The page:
Already a published author of two books of poetry and now a fantastical novel to her credit, Zuni Chopra is wise beyond her years. Oh, did we mention, she is only 15? Her eloquence screams from over the phone, while I interview her. She is about to take off for London before she sits for her Class 10 board exams.

I have been loaded with a lot of course work. And this is the only weekend I get to myself, Argh!

She exclaims, in a candid chat with ScoopWhoop

This was the only time she sounded like a 15-year old. For most part of our conversation, her sheer eloquence and articulation, almost made me feel bad about myself. 

Zuni Chopra has two books of poetry to her credit, and a fantastical novel based in Kashmir, “The House That Spoke”. Why Kashmir? Because she felt she could do more justice to the novel if she centered it around a place that was close to her and her father, Vidhu Vinod Chopra.


The art of storytelling really runs in her DNA. Daughter of renowned filmmaker Vidhu Vinod Chopra and acclaimed journalist, Anupama Chopra, Zuni tells me, she has always been fascinated with storytelling.

As a child I would play with Legos and other games and weave stories around them. I was always interested in storytelling.

But setting her book in Kashmir, a land close to her father, and closer to her roots was still not easy for Zuni because she has been raised in Mumbai. For her book, she tells me, she read a lot of books and took a great deal of help and notes from her father and his anecdotal reference to craft her story.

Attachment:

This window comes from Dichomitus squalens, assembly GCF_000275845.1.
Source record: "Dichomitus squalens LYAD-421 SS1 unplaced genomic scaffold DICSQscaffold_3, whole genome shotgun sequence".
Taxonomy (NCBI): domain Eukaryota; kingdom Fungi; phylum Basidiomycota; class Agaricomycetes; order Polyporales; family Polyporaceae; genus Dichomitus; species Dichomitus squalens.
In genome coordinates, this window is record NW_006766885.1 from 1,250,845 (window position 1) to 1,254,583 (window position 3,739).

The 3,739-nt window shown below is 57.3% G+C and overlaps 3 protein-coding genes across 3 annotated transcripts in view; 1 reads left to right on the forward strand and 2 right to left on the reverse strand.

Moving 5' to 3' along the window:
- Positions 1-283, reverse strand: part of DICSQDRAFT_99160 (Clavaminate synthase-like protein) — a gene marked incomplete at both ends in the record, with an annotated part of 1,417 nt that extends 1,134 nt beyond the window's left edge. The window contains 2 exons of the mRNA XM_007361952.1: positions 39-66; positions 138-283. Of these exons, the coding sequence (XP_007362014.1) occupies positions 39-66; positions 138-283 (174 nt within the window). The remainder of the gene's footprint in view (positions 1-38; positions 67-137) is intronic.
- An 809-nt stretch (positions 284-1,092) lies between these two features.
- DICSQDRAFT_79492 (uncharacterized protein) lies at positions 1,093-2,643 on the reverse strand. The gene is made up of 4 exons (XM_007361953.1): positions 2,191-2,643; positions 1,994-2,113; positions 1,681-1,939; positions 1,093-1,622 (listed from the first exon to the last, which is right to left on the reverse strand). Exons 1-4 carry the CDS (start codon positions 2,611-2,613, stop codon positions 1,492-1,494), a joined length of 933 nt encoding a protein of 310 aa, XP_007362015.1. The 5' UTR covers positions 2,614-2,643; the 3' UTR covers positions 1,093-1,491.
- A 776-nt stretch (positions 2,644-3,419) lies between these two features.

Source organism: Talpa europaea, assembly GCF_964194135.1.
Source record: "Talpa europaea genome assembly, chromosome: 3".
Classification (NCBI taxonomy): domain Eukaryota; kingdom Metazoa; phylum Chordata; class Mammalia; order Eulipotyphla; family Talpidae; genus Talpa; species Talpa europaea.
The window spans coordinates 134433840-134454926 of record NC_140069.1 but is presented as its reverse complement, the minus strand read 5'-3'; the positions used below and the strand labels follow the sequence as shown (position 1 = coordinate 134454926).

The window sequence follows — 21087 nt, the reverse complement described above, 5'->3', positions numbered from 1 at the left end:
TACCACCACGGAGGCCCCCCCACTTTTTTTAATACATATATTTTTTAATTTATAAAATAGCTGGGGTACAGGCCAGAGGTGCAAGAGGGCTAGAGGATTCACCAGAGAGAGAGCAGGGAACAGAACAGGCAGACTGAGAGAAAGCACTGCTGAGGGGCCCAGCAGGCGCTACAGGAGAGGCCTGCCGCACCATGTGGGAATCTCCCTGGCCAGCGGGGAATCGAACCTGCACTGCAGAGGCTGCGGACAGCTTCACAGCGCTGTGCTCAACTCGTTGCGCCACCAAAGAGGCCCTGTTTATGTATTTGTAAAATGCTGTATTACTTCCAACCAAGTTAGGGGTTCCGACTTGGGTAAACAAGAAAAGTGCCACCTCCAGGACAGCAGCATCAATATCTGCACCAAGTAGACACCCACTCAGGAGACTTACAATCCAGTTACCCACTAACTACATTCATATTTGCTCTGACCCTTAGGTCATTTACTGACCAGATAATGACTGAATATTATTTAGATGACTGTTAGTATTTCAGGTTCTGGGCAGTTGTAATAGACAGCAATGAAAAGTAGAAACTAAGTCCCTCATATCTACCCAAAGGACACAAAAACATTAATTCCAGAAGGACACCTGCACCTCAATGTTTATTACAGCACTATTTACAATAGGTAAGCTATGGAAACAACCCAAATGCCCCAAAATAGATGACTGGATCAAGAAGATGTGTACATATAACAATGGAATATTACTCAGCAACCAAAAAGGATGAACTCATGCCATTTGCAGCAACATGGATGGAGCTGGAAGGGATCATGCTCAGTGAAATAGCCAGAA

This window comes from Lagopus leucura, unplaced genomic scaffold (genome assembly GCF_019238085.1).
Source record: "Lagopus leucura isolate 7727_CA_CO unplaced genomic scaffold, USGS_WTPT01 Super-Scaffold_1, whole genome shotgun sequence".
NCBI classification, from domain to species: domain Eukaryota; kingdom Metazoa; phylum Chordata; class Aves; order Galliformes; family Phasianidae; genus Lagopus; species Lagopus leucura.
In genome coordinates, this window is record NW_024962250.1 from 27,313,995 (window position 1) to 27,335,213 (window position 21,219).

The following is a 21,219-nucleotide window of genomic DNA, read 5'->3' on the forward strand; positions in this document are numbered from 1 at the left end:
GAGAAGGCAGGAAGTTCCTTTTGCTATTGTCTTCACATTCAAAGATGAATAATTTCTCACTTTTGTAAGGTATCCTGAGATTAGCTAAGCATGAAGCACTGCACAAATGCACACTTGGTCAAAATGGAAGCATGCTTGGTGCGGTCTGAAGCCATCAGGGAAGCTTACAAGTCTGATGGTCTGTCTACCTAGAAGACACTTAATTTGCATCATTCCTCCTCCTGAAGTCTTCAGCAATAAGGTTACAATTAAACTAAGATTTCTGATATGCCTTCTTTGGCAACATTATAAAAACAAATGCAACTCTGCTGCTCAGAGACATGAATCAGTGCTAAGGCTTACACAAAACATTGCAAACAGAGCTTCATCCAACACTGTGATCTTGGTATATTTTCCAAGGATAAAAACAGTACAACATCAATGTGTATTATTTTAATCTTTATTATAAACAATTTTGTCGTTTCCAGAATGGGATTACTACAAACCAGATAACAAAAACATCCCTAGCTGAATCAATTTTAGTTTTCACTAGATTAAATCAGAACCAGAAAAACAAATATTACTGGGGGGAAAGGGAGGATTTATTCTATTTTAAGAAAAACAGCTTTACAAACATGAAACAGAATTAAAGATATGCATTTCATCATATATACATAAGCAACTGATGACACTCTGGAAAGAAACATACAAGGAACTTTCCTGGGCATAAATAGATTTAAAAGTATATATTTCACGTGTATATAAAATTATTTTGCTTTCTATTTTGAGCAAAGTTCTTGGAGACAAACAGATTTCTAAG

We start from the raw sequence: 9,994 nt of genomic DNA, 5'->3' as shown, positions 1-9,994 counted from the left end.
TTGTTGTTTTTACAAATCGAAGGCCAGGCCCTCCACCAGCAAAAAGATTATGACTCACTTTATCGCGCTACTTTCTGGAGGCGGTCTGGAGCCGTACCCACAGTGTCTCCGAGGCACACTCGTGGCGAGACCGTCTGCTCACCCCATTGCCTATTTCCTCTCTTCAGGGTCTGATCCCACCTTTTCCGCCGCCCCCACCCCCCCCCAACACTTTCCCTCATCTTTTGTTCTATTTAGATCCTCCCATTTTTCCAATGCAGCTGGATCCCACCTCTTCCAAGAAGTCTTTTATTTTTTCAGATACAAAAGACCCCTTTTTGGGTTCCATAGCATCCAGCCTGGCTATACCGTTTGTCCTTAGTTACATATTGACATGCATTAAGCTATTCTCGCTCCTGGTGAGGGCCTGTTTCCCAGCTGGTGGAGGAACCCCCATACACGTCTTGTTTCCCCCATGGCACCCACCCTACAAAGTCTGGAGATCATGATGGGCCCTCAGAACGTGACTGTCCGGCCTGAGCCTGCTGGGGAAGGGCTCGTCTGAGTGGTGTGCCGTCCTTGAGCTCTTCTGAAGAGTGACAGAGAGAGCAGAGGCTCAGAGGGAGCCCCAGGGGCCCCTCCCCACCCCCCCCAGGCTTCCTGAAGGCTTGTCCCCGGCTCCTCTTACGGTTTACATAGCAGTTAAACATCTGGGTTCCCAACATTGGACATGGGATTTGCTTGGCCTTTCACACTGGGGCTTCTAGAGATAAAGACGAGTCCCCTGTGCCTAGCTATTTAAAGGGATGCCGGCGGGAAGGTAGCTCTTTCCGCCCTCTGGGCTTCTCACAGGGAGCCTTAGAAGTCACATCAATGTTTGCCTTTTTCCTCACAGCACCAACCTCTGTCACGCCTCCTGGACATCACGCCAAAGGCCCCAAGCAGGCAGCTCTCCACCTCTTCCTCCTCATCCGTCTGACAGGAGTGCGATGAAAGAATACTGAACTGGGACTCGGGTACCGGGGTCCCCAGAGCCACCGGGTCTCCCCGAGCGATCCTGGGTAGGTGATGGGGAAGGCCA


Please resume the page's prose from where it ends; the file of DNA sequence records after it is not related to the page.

I visited Kashmir for a lot for research. I asked a lot of questions to weave a sense of authenticity into my story. It had to be factually correct but needed to sound genuine.

But apart from this book, Zuni says her father and mother, only give her advice, when she asks for it. 

They are not very intrusive in my process of writing. I go to them for help and they both are great in their craft and so that definitely comes in handy.

But for a 15-year-old, juggling with so many things, this must not come easy. When does she find the time and prompt comes her reply,

I am not a child prodigy, I sometimes find it unnecessarily pressurising. I really work hard. I am not a genius, I struggle, but for most days, I work really hard at juggling between my writing and academics. It is tough, but if you like something, you automatically take time for it. It was hard, because I also take my studies very seriously. It is hard work managing school and writing.

So does she want to be a part of films or Bollywood in the future and follow her father’s footsteps? 

I would love if my book got adapted into a film. But no one has asked me yet. It is too early for me to say if I see myself being a part of the industry.

What are her favourite films of her father’s, and I am hoping the 15-year-old will choose the regular fave of this generation, 3 Idiots, but she says,

“Broken horses.”

A less than ordinary choice of a less than ordinary teen, unsurprisingly.